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This is the home of the new parser Parrot, which is based on Antlr4.

The new parser(Parrot) can parse Groovy source code and construct the related AST, which is almost identical to the one generated by the old parser(except the corrected node position, e.g. line, column of node). Currently all features of Groovy are available. In addition, the following new features have been added:

  • do-while loops; enhanced (now supporting commas) classic for loops, e.g. for(int i = 0, j = 10; i < j; i++, j--) {..})

  • lambda expressions, e.g. stream.map(e → e + 1)

  • method references and constructor references

  • try-with-resources, AKA ARM

  • code blocks, i.e. {..}

  • Java style array initializers, e.g. new int[] {1, 2, 3}

  • default methods within interfaces

  • additional places for type annotations

  • new operators: identity operators(===, !==), elvis assignment(?=), !in, !instanceof

  • safe index, e.g. nullableVar?[1, 2]

  • non-static inner class instantiation, e.g. outer.new Inner()

  • runtime groovydoc, i.e. groovydoc with @Groovydoc; groovydoc attached to AST node as metadata

How to enable the new parser

The new parser is enabled by default since Groovy 3.0.0

  • In the gradle build the property useAntlr4 has to be set to enable the build of the parser and the execution of all tests with it. Command line example:

./gradlew -PuseAntlr4=true bootstrapJar
  • To enable the new parser automatically at runtime the system property groovy.antlr4 has to be set. Command line example:

export JAVA_OPTS="-Dgroovy.antlr4=true"
groovy foo.groovy
  • This system property also controls groovyc and has to be used in case it is used outside of this build, for example with:

groovyOptions.forkOptions.jvmArgs += ["-Dgroovy.antlr4=true"]

JVM system properties to control parsing

  • groovy.antlr4.cache.threshold: how frequently to clear DFA cache(default: 64). Notice: The more frequently the DFA cache is cleared, the poorer parsing performance will be(you can not set the value that is less than the default value). But the DFA cache has to be cleared to avoid OutOfMemoryError’s occurring.

  • groovy.attach.groovydoc: whether to attach groovydoc to node as metadata while parsing groovy source code(default: false)

  • groovy.attach.runtime.groovydoc: whether to attach @Groovydoc annotation to all members which have groovydoc(i.e. /** …​ */)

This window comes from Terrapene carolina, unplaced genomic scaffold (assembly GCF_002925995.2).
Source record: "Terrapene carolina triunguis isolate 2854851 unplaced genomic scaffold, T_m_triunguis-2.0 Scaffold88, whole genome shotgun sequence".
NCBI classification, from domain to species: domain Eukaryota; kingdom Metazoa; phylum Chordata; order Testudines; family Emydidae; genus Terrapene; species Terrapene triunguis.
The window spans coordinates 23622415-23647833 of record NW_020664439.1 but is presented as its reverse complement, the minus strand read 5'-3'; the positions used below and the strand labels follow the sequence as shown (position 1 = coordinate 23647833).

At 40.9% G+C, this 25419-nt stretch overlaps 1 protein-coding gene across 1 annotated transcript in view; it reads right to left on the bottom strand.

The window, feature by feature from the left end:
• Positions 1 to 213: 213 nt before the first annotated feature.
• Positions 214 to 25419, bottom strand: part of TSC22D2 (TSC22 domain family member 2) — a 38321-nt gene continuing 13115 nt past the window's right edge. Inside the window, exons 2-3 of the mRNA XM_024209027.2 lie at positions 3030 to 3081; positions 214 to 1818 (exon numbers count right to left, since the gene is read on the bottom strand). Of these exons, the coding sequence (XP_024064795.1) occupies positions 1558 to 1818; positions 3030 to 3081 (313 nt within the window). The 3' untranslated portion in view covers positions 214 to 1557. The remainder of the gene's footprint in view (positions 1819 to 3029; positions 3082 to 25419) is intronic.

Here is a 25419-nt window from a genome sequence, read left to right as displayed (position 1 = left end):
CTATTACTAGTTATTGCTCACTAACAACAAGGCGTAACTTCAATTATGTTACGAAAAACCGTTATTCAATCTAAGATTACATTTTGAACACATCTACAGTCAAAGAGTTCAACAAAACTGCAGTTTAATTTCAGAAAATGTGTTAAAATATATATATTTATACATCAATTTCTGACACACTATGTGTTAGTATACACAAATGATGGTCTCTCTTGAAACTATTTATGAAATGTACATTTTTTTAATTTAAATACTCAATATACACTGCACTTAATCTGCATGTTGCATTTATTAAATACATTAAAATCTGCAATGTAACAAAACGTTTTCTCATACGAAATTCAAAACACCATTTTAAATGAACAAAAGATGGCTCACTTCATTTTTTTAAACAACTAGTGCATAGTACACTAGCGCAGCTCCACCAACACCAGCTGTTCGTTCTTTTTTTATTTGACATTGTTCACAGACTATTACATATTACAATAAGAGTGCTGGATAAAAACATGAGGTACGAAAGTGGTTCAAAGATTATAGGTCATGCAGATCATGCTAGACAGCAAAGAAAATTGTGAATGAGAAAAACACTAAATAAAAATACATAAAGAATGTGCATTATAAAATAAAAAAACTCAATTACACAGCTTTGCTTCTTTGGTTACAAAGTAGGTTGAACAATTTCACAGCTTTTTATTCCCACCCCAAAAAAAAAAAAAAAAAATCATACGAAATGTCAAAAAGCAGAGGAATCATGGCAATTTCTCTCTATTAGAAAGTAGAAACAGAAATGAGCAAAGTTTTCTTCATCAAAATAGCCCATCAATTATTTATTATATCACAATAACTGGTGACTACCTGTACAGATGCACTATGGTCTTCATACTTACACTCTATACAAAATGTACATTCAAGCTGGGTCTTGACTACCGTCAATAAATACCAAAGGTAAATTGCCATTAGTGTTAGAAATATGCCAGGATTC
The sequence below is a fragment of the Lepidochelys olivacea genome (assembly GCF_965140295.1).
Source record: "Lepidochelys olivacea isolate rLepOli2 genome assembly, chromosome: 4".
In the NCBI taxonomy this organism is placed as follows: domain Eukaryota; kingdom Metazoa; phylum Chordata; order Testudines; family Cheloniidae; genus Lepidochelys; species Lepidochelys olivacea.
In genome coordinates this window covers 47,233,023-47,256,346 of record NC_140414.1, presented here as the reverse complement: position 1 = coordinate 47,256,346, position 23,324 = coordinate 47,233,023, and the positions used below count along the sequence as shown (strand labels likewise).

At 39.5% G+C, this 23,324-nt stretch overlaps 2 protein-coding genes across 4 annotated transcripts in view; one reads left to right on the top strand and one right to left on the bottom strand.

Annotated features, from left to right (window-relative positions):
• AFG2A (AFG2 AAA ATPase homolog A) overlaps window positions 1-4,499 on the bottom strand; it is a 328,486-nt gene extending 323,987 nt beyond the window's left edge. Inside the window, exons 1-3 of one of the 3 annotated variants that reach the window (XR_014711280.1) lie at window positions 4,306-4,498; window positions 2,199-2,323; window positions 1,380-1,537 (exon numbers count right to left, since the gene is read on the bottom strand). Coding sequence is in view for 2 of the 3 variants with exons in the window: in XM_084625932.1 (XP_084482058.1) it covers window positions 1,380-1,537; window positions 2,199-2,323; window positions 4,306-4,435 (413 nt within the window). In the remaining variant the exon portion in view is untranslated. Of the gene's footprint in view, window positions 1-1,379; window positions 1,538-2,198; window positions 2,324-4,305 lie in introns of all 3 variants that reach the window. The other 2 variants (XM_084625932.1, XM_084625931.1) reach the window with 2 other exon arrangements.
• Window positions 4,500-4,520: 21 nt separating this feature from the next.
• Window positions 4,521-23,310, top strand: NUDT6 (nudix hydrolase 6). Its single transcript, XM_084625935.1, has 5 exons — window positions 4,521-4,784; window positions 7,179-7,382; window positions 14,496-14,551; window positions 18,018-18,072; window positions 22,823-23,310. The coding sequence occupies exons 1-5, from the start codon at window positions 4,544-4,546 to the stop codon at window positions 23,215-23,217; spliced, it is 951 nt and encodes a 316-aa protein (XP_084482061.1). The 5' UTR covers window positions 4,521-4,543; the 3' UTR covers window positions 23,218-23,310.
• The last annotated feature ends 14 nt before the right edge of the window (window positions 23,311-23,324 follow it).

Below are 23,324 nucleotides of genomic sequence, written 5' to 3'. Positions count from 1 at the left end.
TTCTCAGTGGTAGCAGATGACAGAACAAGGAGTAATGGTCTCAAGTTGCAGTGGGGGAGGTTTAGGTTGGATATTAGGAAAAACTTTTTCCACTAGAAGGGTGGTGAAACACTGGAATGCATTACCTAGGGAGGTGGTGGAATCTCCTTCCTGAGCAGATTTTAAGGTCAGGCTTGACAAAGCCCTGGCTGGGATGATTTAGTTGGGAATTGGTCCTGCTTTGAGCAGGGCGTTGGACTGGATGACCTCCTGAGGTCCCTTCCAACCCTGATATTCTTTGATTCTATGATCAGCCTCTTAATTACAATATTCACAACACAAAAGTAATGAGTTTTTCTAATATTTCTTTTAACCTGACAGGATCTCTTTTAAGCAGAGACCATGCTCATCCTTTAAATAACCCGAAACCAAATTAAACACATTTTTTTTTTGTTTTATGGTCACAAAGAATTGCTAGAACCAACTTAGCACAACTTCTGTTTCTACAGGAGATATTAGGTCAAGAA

• groovy.extract.doc.comment: whether to collect groovydoc while parsing groovy source code(default: false). DEPRECATED, USE groovy.attach.groovydoc INSTEAD

P.S. Parrot is based on the highly optimized version of antlr4(com.tunnelvisionlabs:antlr4), which is licensed under BSD.


Question(from Slack):
Can someone explain to me the importance of the Parrot compiler? Basically explain like I am 5?
Answer(by Guillaume Laforge, Project Lead of Apache Groovy):
the syntax of Groovy hasn’t evolved in a long time
the current / old parser is a bit complicated to evolve
and is using a very old version of the parsing library
so any change we’d want to make to the language (a new operator, for example) becomes very complicated
So we’ve been wanting to upgrade the underlying parser library for a while, but since the library evolved a lot, that also required a rewrite of the grammar of the language
But there’s another thing to consider
Groovy’s always been adopted by Java developers easily because of how close to the Java syntax it’s always been
so most Java programs are also valid Groovy programs
it’s been important to Groovy’s success to have this source compatibility
Java 8's been out for a while already
and we’ve been asked countless times if we’d support this or that particular syntax enhancement from Java 8
for “copy’n paste compatibility”, if you will
We decided to upgrade to a newer version of our parsing library (from v2 to v4 of Antlr)
to allow Groovy’s syntax to continue to evolve
to also support new operators and things like that
but to also support Java 8 constructs, for continued compatibility
And that’s about it